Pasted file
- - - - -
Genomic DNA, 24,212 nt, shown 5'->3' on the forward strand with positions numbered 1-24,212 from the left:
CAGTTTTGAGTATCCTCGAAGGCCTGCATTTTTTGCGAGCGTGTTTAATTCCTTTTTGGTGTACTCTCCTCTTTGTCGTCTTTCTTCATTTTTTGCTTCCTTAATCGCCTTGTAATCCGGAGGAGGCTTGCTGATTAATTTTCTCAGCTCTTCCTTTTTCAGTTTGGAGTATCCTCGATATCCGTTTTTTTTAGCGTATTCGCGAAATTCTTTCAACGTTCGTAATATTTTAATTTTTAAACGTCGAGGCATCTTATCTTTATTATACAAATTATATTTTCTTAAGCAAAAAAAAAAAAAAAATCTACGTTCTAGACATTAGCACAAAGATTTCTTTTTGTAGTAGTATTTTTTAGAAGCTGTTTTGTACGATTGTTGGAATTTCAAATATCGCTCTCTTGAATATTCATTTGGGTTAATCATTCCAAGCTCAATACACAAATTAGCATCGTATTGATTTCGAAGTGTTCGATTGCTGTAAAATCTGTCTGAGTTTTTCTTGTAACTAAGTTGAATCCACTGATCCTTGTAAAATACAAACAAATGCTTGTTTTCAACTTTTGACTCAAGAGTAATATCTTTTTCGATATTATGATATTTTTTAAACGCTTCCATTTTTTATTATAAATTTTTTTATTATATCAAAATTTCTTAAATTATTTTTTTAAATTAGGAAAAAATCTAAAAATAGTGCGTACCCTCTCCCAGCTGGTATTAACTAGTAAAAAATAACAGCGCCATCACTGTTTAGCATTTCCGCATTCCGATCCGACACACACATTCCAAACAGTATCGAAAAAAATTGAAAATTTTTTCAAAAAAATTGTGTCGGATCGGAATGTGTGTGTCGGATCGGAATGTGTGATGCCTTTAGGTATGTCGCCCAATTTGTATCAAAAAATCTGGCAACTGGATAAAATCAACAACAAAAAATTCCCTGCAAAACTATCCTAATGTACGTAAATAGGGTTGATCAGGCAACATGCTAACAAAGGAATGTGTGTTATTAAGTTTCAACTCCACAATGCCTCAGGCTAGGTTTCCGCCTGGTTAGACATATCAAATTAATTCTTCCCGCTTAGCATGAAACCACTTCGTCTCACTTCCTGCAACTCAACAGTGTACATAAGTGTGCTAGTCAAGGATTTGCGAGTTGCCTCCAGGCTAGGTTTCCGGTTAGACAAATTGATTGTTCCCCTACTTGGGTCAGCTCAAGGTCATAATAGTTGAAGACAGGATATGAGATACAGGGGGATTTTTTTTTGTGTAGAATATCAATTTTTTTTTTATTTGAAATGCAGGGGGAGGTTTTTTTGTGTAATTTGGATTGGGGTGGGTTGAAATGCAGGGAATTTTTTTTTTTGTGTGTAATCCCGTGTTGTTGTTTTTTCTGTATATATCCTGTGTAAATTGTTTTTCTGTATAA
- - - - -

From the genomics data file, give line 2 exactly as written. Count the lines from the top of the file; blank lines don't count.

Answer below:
CAGTTTTGAGTATCCTCGAAGGCCTGCATTTTTTGCGAGCGTGTTTAATTCCTTTTTGGTGTACTCTCCTCTTTGTCGTCTTTCTTCATTTTTTGCTTCCTTAATCGCCTTGTAATCCGGAGGAGGCTTGCTGATTAATTTTCTCAGCTCTTCCTTTTTCAGTTTGGAGTATCCTCGATATCCGTTTTTTTTAGCGTATTCGCGAAATTCTTTCAACGTTCGTAATATTTTAATTTTTAAACGTCGAGGCATCTTATCTTTATTATACAAATTATATTTTCTTAAGCAAAAAAAAAAAAAAAATCTACGTTCTAGACATTAGCACAAAGATTTCTTTTTGTAGTAGTATTTTTTAGAAGCTGTTTTGTACGATTGTTGGAATTTCAAATATCGCTCTCTTGAATATTCATTTGGGTTAATCATTCCAAGCTCAATACACAAATTAGCATCGTATTGATTTCGAAGTGTTCGATTGCTGTAAAATCTGTCTGAGTTTTTCTTGTAACTAAGTTGAATCCACTGATCCTTGTAAAATACAAACAAATGCTTGTTTTCAACTTTTGACTCAAGAGTAATATCTTTTTCGATATTATGATATTTTTTAAACGCTTCCATTTTTTATTATAAATTTTTTTATTATATCAAAATTTCTTAAATTATTTTTTTAAATTAGGAAAAAATCTAAAAATAGTGCGTACCCTCTCCCAGCTGGTATTAACTAGTAAAAAATAACAGCGCCATCACTGTTTAGCATTTCCGCATTCCGATCCGACACACACATTCCAAACAGTATCGAAAAAAATTGAAAATTTTTTCAAAAAAATTGTGTCGGATCGGAATGTGTGTGTCGGATCGGAATGTGTGATGCCTTTAGGTATGTCGCCCAATTTGTATCAAAAAATCTGGCAACTGGATAAAATCAACAACAAAAAATTCCCTGCAAAACTATCCTAATGTACGTAAATAGGGTTGATCAGGCAACATGCTAACAAAGGAATGTGTGTTATTAAGTTTCAACTCCACAATGCCTCAGGCTAGGTTTCCGCCTGGTTAGACATATCAAATTAATTCTTCCCGCTTAGCATGAAACCACTTCGTCTCACTTCCTGCAACTCAACAGTGTACATAAGTGTGCTAGTCAAGGATTTGCGAGTTGCCTCCAGGCTAGGTTTCCGGTTAGACAAATTGATTGTTCCCCTACTTGGGTCAGCTCAAGGTCATAATAGTTGAAGACAGGATATGAGATACAGGGGGATTTTTTTTTGTGTAGAATATCAATTTTTTTTTTATTTGAAATGCAGGGGGAGGTTTTTTTGTGTAATTTGGATTGGGGTGGGTTGAAATGCAGGGAATTTTTTTTTTTGTGTGTAATCCCGTGTTGTTGTTTTTTCTGTATATATCCTGTGTAAATTGTTTTTCTGTATAA